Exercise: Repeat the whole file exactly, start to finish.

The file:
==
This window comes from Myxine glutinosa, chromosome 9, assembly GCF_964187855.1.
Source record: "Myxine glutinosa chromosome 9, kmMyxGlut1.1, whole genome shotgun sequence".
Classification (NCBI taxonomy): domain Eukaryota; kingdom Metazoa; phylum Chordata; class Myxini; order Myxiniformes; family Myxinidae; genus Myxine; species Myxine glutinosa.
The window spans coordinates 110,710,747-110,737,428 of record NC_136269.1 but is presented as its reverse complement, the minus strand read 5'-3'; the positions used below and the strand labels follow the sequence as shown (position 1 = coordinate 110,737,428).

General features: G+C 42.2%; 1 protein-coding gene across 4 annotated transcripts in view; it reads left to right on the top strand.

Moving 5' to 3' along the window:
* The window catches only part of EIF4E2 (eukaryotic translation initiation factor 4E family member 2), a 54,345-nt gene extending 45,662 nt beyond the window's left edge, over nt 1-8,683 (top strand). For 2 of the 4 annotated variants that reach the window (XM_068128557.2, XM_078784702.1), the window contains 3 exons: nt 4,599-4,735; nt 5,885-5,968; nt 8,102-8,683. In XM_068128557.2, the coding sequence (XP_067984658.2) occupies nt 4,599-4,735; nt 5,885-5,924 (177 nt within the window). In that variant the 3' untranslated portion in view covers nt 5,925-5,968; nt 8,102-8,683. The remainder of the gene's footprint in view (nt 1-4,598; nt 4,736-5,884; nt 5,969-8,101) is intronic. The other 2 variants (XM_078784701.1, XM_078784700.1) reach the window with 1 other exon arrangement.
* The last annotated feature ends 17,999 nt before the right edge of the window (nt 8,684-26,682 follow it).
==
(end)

This window comes from Myxine glutinosa, chromosome 9, assembly GCF_964187855.1.
Source record: "Myxine glutinosa chromosome 9, kmMyxGlut1.1, whole genome shotgun sequence".
Classification (NCBI taxonomy): domain Eukaryota; kingdom Metazoa; phylum Chordata; class Myxini; order Myxiniformes; family Myxinidae; genus Myxine; species Myxine glutinosa.
The window spans coordinates 110,710,747-110,737,428 of record NC_136269.1 but is presented as its reverse complement, the minus strand read 5'-3'; the positions used below and the strand labels follow the sequence as shown (position 1 = coordinate 110,737,428).

General features: G+C 42.2%; 1 protein-coding gene across 4 annotated transcripts in view; it reads left to right on the top strand.

Moving 5' to 3' along the window:
* The window catches only part of EIF4E2 (eukaryotic translation initiation factor 4E family member 2), a 54,345-nt gene extending 45,662 nt beyond the window's left edge, over nt 1-8,683 (top strand). For 2 of the 4 annotated variants that reach the window (XM_068128557.2, XM_078784702.1), the window contains 3 exons: nt 4,599-4,735; nt 5,885-5,968; nt 8,102-8,683. In XM_068128557.2, the coding sequence (XP_067984658.2) occupies nt 4,599-4,735; nt 5,885-5,924 (177 nt within the window). In that variant the 3' untranslated portion in view covers nt 5,925-5,968; nt 8,102-8,683. The remainder of the gene's footprint in view (nt 1-4,598; nt 4,736-5,884; nt 5,969-8,101) is intronic. The other 2 variants (XM_078784701.1, XM_078784700.1) reach the window with 1 other exon arrangement.
* The last annotated feature ends 17,999 nt before the right edge of the window (nt 8,684-26,682 follow it).